Ann Grenier, a fellow Area I Adult rider, added, “The amount of work she does on these programs is phenomenal! Before each event, she posts a list on our Facebook page about who from each team is competing so we know who to cheer on. Within a day or two after the events, she figures out who placed, who volunteered, and who had to scratch (because you also get points for entering) and calculates the current team rankings.”
But her work doesn’t stop there. Grenier explained, “She even threw in some fun contests like "best selfie" which will earn your team a few more points in addition to separate team competitions at some of the popular events and wine socials where we can meet all the other Adult Riders.“ All Area I Adult Riders agree, Adams is the best thing that has happened to the program and while a little birdie tells us the Young Rider program has tried to steal her, the Adult Riders sure aren’t going to let her go!
If you were to speak with Adams, you would immediately sense her passion and excitement for the sport and what she does. Adam’s goal is to have the type of program that will be sustainable for her successor and beyond, but that doesn’t mean she is going to step down any time soon. It is clear she loves the position and the program’s members! She has enjoyed bringing Area I together and through her experiences both as a competitor and as a volunteer, she has been able to build a program that everyone, both competitor and non-competitor, loves.
Both the eventing community and Area I are lucky to have someone like Adams as a member and she is more than deserving of this month’s nomination. It is people like Adams that we cannot salute enough or praise enough. She makes this sport happen and everyone in the Eventing community should be grateful for all that she does. Join us in thanking Adams from the bottom of our hearts. Eventing would not be the same without you!
Volunteers are the lifeblood of our sport, the unsung heroes, and the people who make it possible to keep the sport alive. In efforts to recognize the dedication, commitment, and hard work that volunteers put into eventing, USEA formed the Volunteer Incentive Program (VIP) in 2015. In 2017, an online management portal was designed for volunteers, organizers, and volunteer coordinators at EventingVolunteers.com (available as an app for iOS and Android).
Volunteer incentives include national and area recognition, year-end awards with ribbons, cash prizes, and trophies, a top ten USEA Volunteer leaderboard, and a Volunteer of the Year award which is given to the volunteer who tops the leaderboard by accumulating the most volunteer hours over the USEA competition year. Click here to learn more about the USEA Volunteer Incentive Program.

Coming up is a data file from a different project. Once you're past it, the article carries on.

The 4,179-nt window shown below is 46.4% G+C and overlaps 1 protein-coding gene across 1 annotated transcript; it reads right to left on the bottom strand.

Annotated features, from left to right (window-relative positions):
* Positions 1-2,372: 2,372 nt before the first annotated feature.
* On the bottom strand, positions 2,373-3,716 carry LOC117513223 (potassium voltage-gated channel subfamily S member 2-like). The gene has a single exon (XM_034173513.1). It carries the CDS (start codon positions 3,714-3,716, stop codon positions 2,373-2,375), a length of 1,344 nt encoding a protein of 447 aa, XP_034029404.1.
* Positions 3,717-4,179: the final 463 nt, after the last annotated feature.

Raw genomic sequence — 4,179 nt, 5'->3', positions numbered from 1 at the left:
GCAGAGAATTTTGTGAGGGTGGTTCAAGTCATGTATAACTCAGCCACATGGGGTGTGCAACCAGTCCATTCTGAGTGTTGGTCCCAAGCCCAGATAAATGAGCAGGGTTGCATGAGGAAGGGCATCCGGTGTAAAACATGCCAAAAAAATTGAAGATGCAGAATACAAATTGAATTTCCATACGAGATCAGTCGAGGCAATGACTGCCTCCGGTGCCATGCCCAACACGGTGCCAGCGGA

The USEA would like to thank Sunsprite Warmbloods for sponsoring the Volunteer Incentive Program.
Following yesterday’s downpour, the temperatures for the final jog this morning were brisk but the CCI5*-L horses remained professional for the last horse inspection leading into show jumping later today. Of the 35 pairs set to move forward with the final phase of competition, only 34 presented to judges Angela Tucker (GBR), Martin Plewa (GER), and Mark Weissbecker after Lisa Marie Fergusson opted not to bring forward her own 15-year-old Welsh/Thoroughbred gelding (Brynarian Brennin x Dream Contessa) Honor Me.
After a jam-packed week, the final day of competition at the Maryland 5 Star is upon us. Riders have shown off their style in the horse inspection, danced their way down the centerline in dressage, and contested some serious obstacles in cross-country up until this point. Now it's time to demonstrate the fitness and accuracy that each horse possesses in the final phase: show jumping.
It was a great day of cross-country riding at the Maryland 5 Star. There were 35 horses who crossed the finish and 11 of those finished double clear. With British, French, New Zealand, Canadian, and American riders coming through the finish flags – it was a true world class competition. The USEA was at the finish to see what the riders thought of the very first Maryland 5 Star cross-country track designed by Ian Stark.
Weren’t able to spend your morning glued to the livestream of the 2021 Maryland 5 Star cross-country? Couldn’t be there in person to trek up the hills? We have you covered with a play-by-play of what happened on Ian Stark’s cross-country course which gave both the designer and the riders many sleepless nights, but ended up riding quite well for the majority of the field.